Low scores shouldn’t stop you from considering a personal loan when you need one. Credit Karma can connect you with lenders willing to consider loaning money to people with credit scores of 639 or less.

4. Know the different types of loans you can consider

The types of loans you want to consider will vary based on your goals, but there are two major classes of loan products.

Unsecured loans, such as personal loans, can be used to refinance high-interest-rate debt, finance an unforeseen expense, or cover most other expenses you may want to finance. However, unsecured bad-credit loans usually have higher interest rates than secured loans and can be more difficult to obtain.

Secured loans, such as a home equity line of credit, are secured by collateral and may provide you with an alternative to an unsecured loan at a lower interest rate. However, secured loans put your collateral at risk of being repossessed if you don’t repay the loan as agreed. These loans can be easier to get than unsecured loans.

Whether you decide to apply for a secured or unsecured loan, you may want to consider loans that allow a co-signer. If you’re able to find someone with healthy credit to co-sign a loan, you may be able to secure a lower interest rate than by simply applying for the loan in your name alone.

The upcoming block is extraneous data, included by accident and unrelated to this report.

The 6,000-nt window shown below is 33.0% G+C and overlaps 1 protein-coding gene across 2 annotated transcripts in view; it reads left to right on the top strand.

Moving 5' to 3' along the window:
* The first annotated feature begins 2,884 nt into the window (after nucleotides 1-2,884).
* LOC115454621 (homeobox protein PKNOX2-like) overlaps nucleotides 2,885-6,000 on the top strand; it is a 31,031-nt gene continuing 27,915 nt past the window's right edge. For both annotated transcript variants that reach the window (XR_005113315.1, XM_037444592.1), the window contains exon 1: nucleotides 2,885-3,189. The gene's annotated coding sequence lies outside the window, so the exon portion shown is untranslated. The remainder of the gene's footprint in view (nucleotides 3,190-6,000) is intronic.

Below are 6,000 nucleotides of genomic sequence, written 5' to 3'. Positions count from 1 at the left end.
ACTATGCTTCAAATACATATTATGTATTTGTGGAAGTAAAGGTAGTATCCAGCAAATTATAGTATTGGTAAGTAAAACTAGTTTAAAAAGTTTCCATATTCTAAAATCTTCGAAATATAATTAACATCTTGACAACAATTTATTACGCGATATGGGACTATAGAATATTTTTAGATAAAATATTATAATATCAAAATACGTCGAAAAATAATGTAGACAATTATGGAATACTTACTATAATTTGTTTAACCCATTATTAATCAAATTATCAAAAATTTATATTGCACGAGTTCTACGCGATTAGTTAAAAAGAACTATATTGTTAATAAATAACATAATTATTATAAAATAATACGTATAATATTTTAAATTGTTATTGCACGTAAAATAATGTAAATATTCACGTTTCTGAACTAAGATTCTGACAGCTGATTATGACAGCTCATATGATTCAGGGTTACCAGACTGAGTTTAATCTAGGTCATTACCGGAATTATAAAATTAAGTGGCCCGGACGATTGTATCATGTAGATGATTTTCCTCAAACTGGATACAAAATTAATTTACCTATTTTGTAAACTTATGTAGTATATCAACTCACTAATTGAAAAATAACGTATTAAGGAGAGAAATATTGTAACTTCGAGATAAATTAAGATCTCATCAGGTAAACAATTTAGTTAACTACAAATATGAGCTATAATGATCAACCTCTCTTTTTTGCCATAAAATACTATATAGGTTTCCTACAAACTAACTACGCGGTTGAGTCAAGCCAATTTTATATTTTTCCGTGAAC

5. Understand the types of loans to avoid

If you’re in the market for a loan, you should evaluate your finances to see how much you can afford to borrow responsibly. But even if you desperately need access to money, there are some types of loans you should do your best to avoid. For instance, payday loans and auto title loans often have short terms, high interest rates and high fees that can harm your finances.

When evaluating a loan, try to avoid loans that have high origination fees, steep fees or interest rates, and extremely short loan terms. These types of loans may aim to take advantage of people who desperately need money and have few other options.

Bottom line

Getting access to the money you need with bad credit may seem difficult, but it isn’t impossible.

You’ll want to become familiar with your credit scores and credit reports, and work to improve both to the best of your ability before applying for a loan. When you’re ready to apply, make sure you shop around to find the best possible loan for your situation. Finally, if all else fails, don’t forget about nontraditional lending options, such as borrowing from friends and family.

Now that you have the tips to get a loan with bad credit, you can start working toward the loan you need and managing debt responsibly so that you can help improve your credit health.